The New Barbarians Are Coming? A Postcolonial Reading of the Hybrid Identity Construction of London Immigrants in Sam Selvon’s The Lonely Londoners (1956) and Rose Tremain’s The Road Home (2007)
This thesis performs a comparative investigation of the identity reconfiguration of the immigrants to London coming from the former British colonies in the 1950s, and those coming from the Eastern European states after the European Union integration respectively. It uses Sam Selvon’s The Lonely Londoners (1956) and Rose Tremain’s The Road Home (2007), novels that are contextually connected to these two distinct social-historical periods. The analysis focuses on the immigrants’ identity reconfiguration process that the contact with the diasporic milieu triggers. This study depicts characters who challenge the fixed categories of identification promoted by the colonial discourse, by demonstrating the possibility of developing a hybrid identity which bears the marks of both the ancestral and metropolitan cultures. In order to perform a thorough scrutiny of the identity reconfiguration situations that the narratives depict, the investigation takes conceptual support in the Postcolonial critical theory. Hybridity, which represents the pivotal concept, is defined in accordance with the theory developed by Homi K. Bhbaha in The Location of Culture. Since Post-Communist literature proves to be an undertheorised field, the study proposes the use of Postcolonialism as a transferable theoretical platform serving the comparative investigation of these two areas. The identity hybridisation in the diasporic space is illustrated in both novels through a series of figurative representations of mobility, space, and language. The thesis analyses mobility trope, considering both the voyages that immigrants take to, and inside metropolitan London. Since a journey implies a point of departure and a destination, the space in-between is perceived as the third space that develops between the cultural representations of the homeland and of the metropolis. This is a space that favours identity hybridisation. Mobility implies, however, its dialectic opposite, settlement. The immigrants depicted by Selvon and Treamain are constantly looking for a place to settle, a location that reproduces the mental home of the homeland. They therefore engage in a process of inscribing the metropolitan space with traces of the ancestral culture they bring along while simultaneously mimicking the local culture, which results into a new, hybrid identity. Language is in this context a major form of hybrid aesthetical representation. The study examines the linguistic strategies that immigrants employ in developing a hybrid identity through the use of creolised discourse, thus challenging the monopoly of the standard language. By bringing forth an inconspicuous contemporary text to be compared with a canonical postcolonial novel this thesis intends to offer some insights into the similarities of the diasporic experience that immigrants from two distinct, yet comparable social-historical contexts undergo.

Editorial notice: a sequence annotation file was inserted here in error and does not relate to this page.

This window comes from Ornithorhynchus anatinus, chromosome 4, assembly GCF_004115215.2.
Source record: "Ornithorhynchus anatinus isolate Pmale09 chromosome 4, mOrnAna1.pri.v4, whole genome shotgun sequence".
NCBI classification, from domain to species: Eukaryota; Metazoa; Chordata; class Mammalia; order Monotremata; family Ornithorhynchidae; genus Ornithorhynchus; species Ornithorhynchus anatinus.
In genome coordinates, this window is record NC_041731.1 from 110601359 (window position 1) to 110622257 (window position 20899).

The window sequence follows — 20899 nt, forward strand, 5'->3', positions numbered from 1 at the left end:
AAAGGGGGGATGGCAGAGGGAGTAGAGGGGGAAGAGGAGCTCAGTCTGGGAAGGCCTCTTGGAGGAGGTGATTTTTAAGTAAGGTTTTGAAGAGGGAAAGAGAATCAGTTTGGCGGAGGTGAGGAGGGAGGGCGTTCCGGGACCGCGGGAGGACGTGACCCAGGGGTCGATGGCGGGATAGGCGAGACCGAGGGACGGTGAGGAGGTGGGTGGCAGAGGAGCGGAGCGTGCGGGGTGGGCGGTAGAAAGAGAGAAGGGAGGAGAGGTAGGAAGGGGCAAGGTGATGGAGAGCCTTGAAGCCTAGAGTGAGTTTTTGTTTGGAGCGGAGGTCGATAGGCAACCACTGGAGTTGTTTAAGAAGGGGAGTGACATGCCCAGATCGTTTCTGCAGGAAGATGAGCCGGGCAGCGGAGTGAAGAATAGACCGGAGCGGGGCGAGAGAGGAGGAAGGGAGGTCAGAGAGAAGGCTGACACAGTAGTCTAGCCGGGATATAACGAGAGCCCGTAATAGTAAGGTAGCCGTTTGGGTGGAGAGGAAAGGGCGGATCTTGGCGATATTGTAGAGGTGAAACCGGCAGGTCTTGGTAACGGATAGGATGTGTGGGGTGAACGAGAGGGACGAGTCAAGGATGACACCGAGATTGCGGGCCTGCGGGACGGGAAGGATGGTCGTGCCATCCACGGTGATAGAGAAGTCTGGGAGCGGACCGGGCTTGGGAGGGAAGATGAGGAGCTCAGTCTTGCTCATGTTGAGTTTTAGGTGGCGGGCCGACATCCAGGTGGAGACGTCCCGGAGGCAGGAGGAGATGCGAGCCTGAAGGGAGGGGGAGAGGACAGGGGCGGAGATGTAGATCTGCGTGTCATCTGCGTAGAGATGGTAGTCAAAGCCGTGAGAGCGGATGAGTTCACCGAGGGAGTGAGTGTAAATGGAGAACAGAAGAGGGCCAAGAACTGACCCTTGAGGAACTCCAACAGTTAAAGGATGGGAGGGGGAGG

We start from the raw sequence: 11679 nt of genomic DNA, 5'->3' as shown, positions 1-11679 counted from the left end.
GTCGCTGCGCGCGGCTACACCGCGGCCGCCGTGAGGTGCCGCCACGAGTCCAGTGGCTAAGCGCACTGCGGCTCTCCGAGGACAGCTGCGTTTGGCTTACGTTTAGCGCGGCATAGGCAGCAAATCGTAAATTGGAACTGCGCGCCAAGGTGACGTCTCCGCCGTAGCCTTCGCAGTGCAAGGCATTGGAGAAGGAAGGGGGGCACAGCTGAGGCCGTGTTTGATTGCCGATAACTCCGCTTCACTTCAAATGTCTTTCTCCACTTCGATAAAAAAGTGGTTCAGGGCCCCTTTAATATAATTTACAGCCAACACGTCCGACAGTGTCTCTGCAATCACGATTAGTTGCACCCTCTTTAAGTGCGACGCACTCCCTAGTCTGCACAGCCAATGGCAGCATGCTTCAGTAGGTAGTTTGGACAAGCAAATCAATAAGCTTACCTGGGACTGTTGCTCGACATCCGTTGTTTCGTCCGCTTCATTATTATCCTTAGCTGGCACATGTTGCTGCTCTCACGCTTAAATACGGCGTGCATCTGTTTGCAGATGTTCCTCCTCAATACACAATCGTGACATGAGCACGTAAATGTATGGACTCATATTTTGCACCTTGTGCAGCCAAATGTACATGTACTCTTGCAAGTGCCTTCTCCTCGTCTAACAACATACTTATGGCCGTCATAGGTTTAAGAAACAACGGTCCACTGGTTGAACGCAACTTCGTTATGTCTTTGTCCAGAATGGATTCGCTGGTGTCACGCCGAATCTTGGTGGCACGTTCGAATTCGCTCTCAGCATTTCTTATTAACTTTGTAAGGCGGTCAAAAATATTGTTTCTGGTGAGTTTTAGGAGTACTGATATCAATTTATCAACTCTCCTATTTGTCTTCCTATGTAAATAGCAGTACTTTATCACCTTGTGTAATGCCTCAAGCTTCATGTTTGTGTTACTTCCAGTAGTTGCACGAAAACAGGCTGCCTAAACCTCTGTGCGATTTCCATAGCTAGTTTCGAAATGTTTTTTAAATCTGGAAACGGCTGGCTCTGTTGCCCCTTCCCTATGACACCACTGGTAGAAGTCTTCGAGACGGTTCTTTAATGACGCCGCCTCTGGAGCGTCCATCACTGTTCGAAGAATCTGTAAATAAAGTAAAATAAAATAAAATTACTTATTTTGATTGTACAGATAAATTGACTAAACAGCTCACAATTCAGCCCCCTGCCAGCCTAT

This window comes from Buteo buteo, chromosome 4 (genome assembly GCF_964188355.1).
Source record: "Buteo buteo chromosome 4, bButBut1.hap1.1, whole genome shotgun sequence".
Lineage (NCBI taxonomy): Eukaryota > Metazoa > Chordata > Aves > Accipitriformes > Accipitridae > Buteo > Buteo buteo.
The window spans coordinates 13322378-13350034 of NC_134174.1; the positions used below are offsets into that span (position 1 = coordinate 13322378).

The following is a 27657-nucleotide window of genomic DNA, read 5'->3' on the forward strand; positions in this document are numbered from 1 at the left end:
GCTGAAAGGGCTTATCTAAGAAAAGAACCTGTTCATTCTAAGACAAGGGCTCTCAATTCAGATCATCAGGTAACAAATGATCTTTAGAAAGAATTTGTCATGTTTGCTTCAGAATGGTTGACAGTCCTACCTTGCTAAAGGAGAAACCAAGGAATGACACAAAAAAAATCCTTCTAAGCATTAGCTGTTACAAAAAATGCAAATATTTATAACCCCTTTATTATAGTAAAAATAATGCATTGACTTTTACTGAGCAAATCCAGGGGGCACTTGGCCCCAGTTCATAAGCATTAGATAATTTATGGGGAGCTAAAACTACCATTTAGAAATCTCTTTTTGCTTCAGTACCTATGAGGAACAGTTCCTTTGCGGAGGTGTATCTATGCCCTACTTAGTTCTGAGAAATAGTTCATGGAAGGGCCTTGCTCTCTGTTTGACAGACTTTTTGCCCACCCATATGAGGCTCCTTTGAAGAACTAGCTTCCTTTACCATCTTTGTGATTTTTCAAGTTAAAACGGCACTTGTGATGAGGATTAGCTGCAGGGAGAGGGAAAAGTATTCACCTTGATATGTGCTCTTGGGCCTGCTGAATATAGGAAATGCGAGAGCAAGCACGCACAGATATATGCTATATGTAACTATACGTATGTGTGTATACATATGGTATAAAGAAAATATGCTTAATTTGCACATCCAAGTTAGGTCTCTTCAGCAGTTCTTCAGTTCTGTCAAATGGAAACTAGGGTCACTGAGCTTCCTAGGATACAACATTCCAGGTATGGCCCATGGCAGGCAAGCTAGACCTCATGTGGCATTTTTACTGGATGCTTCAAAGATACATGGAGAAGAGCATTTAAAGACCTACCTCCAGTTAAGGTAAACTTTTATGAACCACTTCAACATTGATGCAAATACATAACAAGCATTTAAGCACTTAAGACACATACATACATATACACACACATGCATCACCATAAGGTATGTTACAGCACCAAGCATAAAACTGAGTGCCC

PublisherUiT Norges arktiske universitet
UiT The Arctic University of Norway
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